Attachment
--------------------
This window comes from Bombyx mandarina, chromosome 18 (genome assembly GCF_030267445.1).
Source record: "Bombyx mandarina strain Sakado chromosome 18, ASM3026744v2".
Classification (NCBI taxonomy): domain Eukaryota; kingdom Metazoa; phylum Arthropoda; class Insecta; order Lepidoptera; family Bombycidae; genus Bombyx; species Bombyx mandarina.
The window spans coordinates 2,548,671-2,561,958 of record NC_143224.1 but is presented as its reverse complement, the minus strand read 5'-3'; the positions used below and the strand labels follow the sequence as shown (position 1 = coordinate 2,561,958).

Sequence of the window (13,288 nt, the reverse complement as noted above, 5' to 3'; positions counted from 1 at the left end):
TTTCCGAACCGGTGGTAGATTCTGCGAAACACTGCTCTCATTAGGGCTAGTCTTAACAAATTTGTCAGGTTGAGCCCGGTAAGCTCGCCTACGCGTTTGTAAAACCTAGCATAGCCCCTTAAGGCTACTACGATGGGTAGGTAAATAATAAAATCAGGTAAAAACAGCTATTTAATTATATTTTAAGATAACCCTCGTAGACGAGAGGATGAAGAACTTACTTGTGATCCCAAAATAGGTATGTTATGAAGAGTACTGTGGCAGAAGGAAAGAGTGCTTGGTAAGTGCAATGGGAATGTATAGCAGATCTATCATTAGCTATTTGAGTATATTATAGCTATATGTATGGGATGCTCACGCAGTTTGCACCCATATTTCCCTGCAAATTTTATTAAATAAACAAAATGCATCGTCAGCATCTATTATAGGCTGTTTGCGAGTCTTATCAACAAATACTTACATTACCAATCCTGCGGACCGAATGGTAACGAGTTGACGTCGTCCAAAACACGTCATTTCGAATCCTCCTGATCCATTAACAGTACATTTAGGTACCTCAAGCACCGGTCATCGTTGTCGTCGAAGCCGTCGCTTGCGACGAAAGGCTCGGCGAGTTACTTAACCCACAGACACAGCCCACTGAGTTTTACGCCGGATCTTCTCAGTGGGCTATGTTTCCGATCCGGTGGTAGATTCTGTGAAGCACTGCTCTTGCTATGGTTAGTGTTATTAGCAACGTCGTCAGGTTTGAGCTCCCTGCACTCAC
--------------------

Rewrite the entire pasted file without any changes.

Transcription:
This window comes from Bombyx mandarina, chromosome 18 (genome assembly GCF_030267445.1).
Source record: "Bombyx mandarina strain Sakado chromosome 18, ASM3026744v2".
Classification (NCBI taxonomy): domain Eukaryota; kingdom Metazoa; phylum Arthropoda; class Insecta; order Lepidoptera; family Bombycidae; genus Bombyx; species Bombyx mandarina.
The window spans coordinates 2,548,671-2,561,958 of record NC_143224.1 but is presented as its reverse complement, the minus strand read 5'-3'; the positions used below and the strand labels follow the sequence as shown (position 1 = coordinate 2,561,958).

Sequence of the window (13,288 nt, the reverse complement as noted above, 5' to 3'; positions counted from 1 at the left end):
TTTCCGAACCGGTGGTAGATTCTGCGAAACACTGCTCTCATTAGGGCTAGTCTTAACAAATTTGTCAGGTTGAGCCCGGTAAGCTCGCCTACGCGTTTGTAAAACCTAGCATAGCCCCTTAAGGCTACTACGATGGGTAGGTAAATAATAAAATCAGGTAAAAACAGCTATTTAATTATATTTTAAGATAACCCTCGTAGACGAGAGGATGAAGAACTTACTTGTGATCCCAAAATAGGTATGTTATGAAGAGTACTGTGGCAGAAGGAAAGAGTGCTTGGTAAGTGCAATGGGAATGTATAGCAGATCTATCATTAGCTATTTGAGTATATTATAGCTATATGTATGGGATGCTCACGCAGTTTGCACCCATATTTCCCTGCAAATTTTATTAAATAAACAAAATGCATCGTCAGCATCTATTATAGGCTGTTTGCGAGTCTTATCAACAAATACTTACATTACCAATCCTGCGGACCGAATGGTAACGAGTTGACGTCGTCCAAAACACGTCATTTCGAATCCTCCTGATCCATTAACAGTACATTTAGGTACCTCAAGCACCGGTCATCGTTGTCGTCGAAGCCGTCGCTTGCGACGAAAGGCTCGGCGAGTTACTTAACCCACAGACACAGCCCACTGAGTTTTACGCCGGATCTTCTCAGTGGGCTATGTTTCCGATCCGGTGGTAGATTCTGTGAAGCACTGCTCTTGCTATGGTTAGTGTTATTAGCAACGTCGTCAGGTTTGAGCTCCCTGCACTCAC